7. Does your pump kick on more now with the 150º temp switch I sent you?
  8. Only the newer cases and DECO cases have the plug on top to make oil fill easier. Still use the plug on the passenger side of the trans next to the CV joint for fill level. All other cases will need to fill oil through this plug as well.
  9. You're hired. Got plenty of e-mails that you can answer for me. 😄
  10. The Subaru transaxles are actually a great gearbox for what they were designed for. Albins does make forward gears for them, but they are not cheap and only have 2 sets of gear ratio's, factory and rally, the rally gears are still pretty tall as those cars use a fairly small tire. The problem they have is the small R&P set, which is about the same size as a VW bus R&P, which is the limiting factor for off-road use. We simply need a good size R&P to have a low enough ratio and still be strong, which is the reason for a 10" and larger sets. As mentioned already, the forward gearing is pretty tall and there are not much options made to be lower. We looked into these transaxles pretty heavily as an option for off-road use, but the R&P is the limiting factor and is really only good for a 200 HP or less 4 banger. The amount of money one would have to spend to make these transaxles useful in a 33" tire buggy is still more than we offer other gearboxes for that will hold up better. The only useful vehicle these would be good in is a primarily driven Baja bug or Manx type vehicle with very low amount of offroad use.
  11. The only thing I would like to add to this conversation is clutch's need to be broken in BEFORE YOU RUN THE PISS OUT OF THEM ON THE DYNO! I can't tell you how many people have called me to complain about a clutch slipping on the dyno, usually for the high horsepower guys that love seeing the big numbers on paper before they take the car to the sand. A clutch is very much like a set of brakes, the materials are not that much different. They will need at least a day or 2 of easy driving to let them break in. If you are installing a brand new clutch or resurfaced with new discs, please take the time to break it in before seeing how high that line goes on the chart.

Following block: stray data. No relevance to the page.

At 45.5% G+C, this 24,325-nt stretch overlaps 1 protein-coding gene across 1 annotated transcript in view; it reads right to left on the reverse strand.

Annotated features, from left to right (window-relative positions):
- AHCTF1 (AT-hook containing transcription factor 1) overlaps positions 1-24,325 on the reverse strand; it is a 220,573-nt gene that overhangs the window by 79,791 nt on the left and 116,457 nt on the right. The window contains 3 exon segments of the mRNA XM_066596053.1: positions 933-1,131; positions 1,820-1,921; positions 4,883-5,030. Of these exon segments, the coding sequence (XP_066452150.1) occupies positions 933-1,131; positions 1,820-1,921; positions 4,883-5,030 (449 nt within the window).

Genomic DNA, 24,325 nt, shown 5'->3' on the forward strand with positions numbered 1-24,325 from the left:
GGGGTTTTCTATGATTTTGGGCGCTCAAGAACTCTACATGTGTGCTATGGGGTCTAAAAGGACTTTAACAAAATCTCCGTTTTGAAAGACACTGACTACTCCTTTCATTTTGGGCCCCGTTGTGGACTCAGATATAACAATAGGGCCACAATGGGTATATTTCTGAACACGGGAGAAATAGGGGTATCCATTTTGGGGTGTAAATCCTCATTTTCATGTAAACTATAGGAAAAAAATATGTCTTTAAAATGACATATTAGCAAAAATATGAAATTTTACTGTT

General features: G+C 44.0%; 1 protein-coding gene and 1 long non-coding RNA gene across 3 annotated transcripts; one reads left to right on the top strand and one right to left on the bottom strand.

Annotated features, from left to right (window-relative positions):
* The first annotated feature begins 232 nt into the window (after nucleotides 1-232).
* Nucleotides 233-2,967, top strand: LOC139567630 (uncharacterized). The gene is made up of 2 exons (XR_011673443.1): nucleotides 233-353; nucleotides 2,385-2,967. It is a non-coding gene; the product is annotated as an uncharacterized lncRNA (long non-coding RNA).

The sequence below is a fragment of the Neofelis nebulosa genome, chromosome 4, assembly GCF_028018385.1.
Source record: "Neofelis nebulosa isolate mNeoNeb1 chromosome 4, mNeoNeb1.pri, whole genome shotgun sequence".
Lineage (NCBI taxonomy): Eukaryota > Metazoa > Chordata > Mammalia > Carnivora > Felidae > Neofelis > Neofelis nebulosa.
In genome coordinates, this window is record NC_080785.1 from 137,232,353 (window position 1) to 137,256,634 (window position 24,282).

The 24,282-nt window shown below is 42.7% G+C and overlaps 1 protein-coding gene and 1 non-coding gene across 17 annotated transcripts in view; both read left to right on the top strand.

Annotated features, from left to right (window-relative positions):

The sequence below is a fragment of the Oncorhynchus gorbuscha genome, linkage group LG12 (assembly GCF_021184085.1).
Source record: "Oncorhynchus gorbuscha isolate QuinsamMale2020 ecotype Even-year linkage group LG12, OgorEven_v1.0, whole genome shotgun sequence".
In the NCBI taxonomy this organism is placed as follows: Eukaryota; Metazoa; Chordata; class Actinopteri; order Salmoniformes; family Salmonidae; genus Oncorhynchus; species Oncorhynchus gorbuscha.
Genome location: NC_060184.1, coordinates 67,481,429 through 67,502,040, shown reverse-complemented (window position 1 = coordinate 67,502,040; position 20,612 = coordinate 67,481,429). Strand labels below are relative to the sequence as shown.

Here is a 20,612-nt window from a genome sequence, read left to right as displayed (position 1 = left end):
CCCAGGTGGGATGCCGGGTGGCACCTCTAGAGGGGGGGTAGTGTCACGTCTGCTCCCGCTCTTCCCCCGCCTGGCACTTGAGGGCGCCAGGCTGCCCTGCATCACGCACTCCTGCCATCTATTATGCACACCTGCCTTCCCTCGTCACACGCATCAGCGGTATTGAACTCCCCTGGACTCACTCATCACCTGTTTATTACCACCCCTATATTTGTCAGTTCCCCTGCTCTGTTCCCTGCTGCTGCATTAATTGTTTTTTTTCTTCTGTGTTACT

12. Something is not right if the trans is for sure in neutral, clutch pedal in or not. If it the starter is indeed trying to drive the car forward while the trans is in neutral and the clutch pedal out, the only possibility is a dragging synchronizer on one of the gears. This is not uncommon if new synchro's have been installed as they can tend to stand up a little tall on the gear and not allow the shafts to spin freely. Easiest remedy for this is jack the wheels off the ground and let the engine idle as you shift through all of the gears allowing the tires to spin. Do this quite few times as it should allow the synchros to break in on the gears. If the clutch pedal is in and the car is still trying to drive with the starter motor, then you either have a dragging clutch or bad pilot bearing. Both issues will still be allowing power to go though the input shaft of the trans and drive the car. If you have a dragging synchronizer and clutch or bad pilot bearing, this is the only way the car will still drive forward with the starter motor. The best way to make sure your clutch is not dragging or adjusted properly: Put the trans in gear, jack one rear tire off the ground, have one person push in the clutch pedal while another person is trying to turn the wheel off the ground. The tire will turn somewhat freely through the transmission once the clutch is fully open. If the tire is still dragging with the clutch pedal fully depressed, verify you have a good bleed on the system with no air bubbles. Check to make sure the pedal isn't hitting anything or the stop is properly adjusted. Make sure the slave cylinder at the trans is throwing far enough to open the clutch. Make sure the master and slave cylinder o-rings and bores are in good condition and not allowing fluid to bypass them losing pressure.